The New York Times today published an editorial about the problems created by the Bayh-Dole Act that promotes the patenting and licensing of university inventions that arise from federally supported research. [Read the editorial] The author - Janet Rae-Dupree – is concerned that the focusing on patenting and business development has "distorted the fundamental mission of universities."
'In the past, discovery for its own sake provided academic motivation, but today's universities function more like corporate research laboratories. Rather than freely sharing techniques and results, researchers increasingly keep new findings under wraps to maintain a competitive edge. What used to be peer-reviewed is now proprietary. "Share and share alike" has devolved into "every laboratory for itself."'
Dupree's recollection of the golden era where labs shared everything is admittedly wrong. As she explains: "When James Watson and Francis Crick were homing in on DNA's double-helix structure in the 1950s, they zealously guarded their work from prying eyes until they could publish their findings, to be certain that they would get the credit for making the discovery."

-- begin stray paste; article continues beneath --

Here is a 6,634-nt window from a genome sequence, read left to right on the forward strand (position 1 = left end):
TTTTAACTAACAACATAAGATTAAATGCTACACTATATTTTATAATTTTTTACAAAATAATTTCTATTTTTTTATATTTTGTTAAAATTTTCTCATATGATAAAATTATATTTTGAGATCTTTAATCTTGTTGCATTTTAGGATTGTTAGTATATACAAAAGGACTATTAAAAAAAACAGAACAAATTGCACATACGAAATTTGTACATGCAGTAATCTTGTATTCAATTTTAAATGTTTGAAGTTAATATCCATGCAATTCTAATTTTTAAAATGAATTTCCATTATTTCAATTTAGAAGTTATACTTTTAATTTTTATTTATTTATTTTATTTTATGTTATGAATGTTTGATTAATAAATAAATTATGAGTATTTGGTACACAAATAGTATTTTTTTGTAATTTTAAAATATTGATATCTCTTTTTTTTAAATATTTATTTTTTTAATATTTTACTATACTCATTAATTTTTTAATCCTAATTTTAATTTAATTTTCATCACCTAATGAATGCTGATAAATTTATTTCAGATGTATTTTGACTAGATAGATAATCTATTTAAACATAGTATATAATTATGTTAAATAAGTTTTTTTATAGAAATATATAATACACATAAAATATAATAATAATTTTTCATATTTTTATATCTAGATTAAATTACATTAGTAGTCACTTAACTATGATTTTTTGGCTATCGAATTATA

The important bit of truth comes from Jennifer Washburn's findings that most university technology transfer offices lose money:
"To date, Ms. Washburn says, data gathered by the Association of University Technology Managers, a trade group, show that fewer than half of the 300 research universities actively seeking patents have managed to break even from technology transfer efforts. Instead, two-thirds of the revenue tracked by the association has gone to only 13 institutions."
This problem may well be the result of growing pains – it is expensive to start from scratch and build a patent and licensing department. Many universities are actually turning to other directions: finding that local economic development – regardless of immediate licensing returns – is one of the most effective ways to ensure a continued supply of future research funding.
- Read Kevin Noonan's take [LINK]
- The NYTimes note that many corporations are beginning to cooperate with foreign universities – essentially because US schools have become too complex and greedy.